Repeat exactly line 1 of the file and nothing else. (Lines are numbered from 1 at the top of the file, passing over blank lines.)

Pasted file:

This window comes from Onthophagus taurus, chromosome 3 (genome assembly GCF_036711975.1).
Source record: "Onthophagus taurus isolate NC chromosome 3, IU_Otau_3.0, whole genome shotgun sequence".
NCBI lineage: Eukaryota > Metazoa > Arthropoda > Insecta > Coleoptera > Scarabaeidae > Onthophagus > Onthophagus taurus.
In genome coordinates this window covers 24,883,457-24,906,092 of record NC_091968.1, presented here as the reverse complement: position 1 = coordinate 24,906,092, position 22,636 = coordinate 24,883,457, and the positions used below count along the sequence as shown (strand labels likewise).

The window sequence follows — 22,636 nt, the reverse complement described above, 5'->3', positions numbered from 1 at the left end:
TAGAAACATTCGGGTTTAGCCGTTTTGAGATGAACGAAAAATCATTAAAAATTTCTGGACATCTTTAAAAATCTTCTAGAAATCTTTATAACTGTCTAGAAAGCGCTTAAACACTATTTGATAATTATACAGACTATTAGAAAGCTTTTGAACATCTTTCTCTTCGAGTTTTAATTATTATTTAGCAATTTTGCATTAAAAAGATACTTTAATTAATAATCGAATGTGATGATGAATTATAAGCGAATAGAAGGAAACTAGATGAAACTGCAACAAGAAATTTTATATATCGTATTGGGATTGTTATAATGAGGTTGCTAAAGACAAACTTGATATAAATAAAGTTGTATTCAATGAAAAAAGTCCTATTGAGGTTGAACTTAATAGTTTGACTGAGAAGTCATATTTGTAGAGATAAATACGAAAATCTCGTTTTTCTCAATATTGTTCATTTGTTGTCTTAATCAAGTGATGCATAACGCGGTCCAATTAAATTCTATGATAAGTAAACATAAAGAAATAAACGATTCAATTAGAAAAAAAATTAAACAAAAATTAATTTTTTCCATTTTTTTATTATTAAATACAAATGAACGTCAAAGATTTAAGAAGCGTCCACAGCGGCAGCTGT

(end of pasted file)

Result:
This window comes from Onthophagus taurus, chromosome 3 (genome assembly GCF_036711975.1).